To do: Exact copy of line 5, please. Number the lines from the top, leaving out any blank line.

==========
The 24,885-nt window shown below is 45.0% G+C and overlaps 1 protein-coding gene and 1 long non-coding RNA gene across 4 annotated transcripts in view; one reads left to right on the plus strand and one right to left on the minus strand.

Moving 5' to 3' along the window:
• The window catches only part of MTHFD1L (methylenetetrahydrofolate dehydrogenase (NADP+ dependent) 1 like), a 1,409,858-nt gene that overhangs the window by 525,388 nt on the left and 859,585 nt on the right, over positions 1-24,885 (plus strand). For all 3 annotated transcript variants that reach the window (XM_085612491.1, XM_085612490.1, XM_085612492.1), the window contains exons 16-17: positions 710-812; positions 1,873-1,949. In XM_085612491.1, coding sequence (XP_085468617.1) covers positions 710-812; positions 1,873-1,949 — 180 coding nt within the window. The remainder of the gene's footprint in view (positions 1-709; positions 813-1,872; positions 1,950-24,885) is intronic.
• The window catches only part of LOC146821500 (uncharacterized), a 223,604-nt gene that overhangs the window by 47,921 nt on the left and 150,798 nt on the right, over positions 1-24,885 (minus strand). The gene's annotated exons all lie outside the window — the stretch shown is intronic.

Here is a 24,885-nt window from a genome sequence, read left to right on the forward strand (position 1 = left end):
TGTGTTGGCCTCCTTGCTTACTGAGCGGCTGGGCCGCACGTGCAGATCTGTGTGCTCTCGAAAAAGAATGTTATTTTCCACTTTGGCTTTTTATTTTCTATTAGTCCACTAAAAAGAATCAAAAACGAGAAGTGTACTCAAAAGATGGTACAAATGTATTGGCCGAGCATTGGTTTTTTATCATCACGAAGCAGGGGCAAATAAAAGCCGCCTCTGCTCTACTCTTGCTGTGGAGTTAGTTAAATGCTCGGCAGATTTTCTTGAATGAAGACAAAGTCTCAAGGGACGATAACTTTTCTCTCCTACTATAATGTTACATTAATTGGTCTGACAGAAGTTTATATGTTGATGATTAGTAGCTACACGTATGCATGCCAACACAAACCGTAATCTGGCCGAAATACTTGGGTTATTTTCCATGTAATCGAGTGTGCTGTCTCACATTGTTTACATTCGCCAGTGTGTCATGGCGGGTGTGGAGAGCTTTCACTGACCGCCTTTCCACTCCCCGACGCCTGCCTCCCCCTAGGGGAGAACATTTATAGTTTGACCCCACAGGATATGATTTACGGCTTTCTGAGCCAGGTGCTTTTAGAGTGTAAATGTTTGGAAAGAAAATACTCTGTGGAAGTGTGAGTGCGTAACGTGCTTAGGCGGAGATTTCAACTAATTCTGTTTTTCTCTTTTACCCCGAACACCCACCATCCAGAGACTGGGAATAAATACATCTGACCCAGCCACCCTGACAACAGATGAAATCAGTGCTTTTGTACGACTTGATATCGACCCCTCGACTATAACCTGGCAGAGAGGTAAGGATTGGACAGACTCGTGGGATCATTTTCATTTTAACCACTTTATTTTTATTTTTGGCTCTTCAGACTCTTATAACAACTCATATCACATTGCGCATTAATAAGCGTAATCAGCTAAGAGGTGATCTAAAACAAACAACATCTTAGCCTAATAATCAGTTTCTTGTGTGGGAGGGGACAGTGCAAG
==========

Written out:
Here is a 24,885-nt window from a genome sequence, read left to right on the forward strand (position 1 = left end):